World's biggest known saber-toothed cat roamed the Earth 8 million years ago and was the size of a POLAR BEAR

Researchers have discovered a fossilised skull of a sabertooth cat, which they say is the biggest ever found.

The skull measures around 40 centimetres long, which translates to an enormous estimated body mass of over 892 pounds, and body length of 3.1 metres - equivalent to a male polar bear.

While the cat has the distinctive fangs, its gape was much smaller than other cats, which suggests it targeted smaller prey

The researchers, found the fossil, which is roughly 8.3 million years old, in China's Longjiagou Basin.

Mutant mice become 'super sniffers'

Its stripy back makes it one of the most recognisable of rodents - but until now it has been unclear exactly how the chipmunk earned its stripes.

Now, scientists have found the evolutionary gene change responsible for the distinctive markings of both the chipmunk and an African mouse, according to BBC.

The gene normally makes the bellies of many rodents light in colour.

The venom of one of world's deadliest snakes could relieve pain

A snake with the largest venom glands in the world could hold the answer to pain relief, scientists have found.

Dubbed the "killer of killers", the long-glanded blue coral snake is known to prey on the likes of king cobras, according to BBC.

Venom from the 2m-long (6ft 6in) snake native to South East Asia acts "almost immediately" and causes prey to spasm.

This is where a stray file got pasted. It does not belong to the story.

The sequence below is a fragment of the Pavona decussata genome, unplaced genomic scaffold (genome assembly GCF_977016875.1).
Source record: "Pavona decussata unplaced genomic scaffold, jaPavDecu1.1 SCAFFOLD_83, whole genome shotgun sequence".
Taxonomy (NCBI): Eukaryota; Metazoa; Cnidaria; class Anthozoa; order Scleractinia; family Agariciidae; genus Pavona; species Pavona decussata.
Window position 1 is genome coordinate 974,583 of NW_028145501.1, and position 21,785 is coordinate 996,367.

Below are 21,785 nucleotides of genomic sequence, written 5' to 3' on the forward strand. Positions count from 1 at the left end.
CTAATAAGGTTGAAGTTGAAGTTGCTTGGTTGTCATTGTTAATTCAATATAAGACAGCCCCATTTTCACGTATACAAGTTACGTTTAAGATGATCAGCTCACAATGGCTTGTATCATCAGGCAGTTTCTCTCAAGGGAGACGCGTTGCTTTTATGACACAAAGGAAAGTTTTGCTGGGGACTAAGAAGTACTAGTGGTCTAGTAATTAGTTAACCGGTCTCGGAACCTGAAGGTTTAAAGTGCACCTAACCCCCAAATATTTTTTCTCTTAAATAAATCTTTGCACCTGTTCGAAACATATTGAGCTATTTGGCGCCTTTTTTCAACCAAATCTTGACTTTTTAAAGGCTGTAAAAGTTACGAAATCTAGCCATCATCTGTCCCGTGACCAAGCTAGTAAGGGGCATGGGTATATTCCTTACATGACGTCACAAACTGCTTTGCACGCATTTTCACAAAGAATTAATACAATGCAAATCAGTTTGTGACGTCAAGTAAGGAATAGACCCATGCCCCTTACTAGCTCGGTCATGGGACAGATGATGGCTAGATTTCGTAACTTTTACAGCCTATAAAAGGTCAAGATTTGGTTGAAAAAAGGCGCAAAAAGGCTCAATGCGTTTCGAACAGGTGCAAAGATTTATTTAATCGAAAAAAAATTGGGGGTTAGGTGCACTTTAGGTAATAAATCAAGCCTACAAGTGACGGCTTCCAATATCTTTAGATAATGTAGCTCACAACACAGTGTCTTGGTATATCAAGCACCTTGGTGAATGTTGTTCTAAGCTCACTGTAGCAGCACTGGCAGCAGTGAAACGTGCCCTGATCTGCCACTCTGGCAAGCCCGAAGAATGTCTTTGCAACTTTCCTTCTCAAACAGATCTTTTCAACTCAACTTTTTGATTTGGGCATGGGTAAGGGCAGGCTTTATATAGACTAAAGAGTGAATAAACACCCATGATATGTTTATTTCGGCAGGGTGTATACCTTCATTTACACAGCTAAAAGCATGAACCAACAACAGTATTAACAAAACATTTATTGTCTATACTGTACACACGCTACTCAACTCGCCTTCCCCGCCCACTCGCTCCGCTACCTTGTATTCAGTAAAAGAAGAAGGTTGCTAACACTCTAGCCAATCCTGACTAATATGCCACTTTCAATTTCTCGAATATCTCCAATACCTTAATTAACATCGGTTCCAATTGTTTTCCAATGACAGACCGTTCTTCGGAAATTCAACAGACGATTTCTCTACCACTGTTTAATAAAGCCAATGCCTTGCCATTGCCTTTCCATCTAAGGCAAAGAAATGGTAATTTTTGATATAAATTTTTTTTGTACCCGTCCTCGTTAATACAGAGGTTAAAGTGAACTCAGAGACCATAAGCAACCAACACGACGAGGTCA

'Bionic' plants can detect explosives

Scientists have transformed the humble spinach plant into a bomb detector.

By embedding tiny tubes in the plants' leaves, they can be made to pick up chemicals called nitro-aromatics, which are found in landmines and buried munitions, according to BBC.

Real-time information can then be wirelessly relayed to a handheld device.

The scientists implanted nanoparticles and carbon nanotubes (tiny cylinders of carbon) into the leaves of the spinach plant. It takes about 10 minutes for the spinach to take up the water into the leaves.

The FRIENDLY dinosaurs: Huge cache of bones suggests bird-like creatures flocked together in social groups

Dinosaurs may not have been the solitary predators that they are often assumed to be.

According to a new study, they were social creatures that flocked together in groups like modern animals.

The research is based on bones from bird-like Avimimus dinosaurs that were found  a decade ago.

The common mythology of dinosaurs depicts solitary, vicious monsters running around eating everything,' explains Gregory Funston, PhD student.

'Our discovery demonstrates that dinosaurs are more similar to modern animals than people appreciate.

The large cache of bones was first discovered in 2006 at the Nemegt Formation in Mongolia.

The area is well known for an abundance of fossils.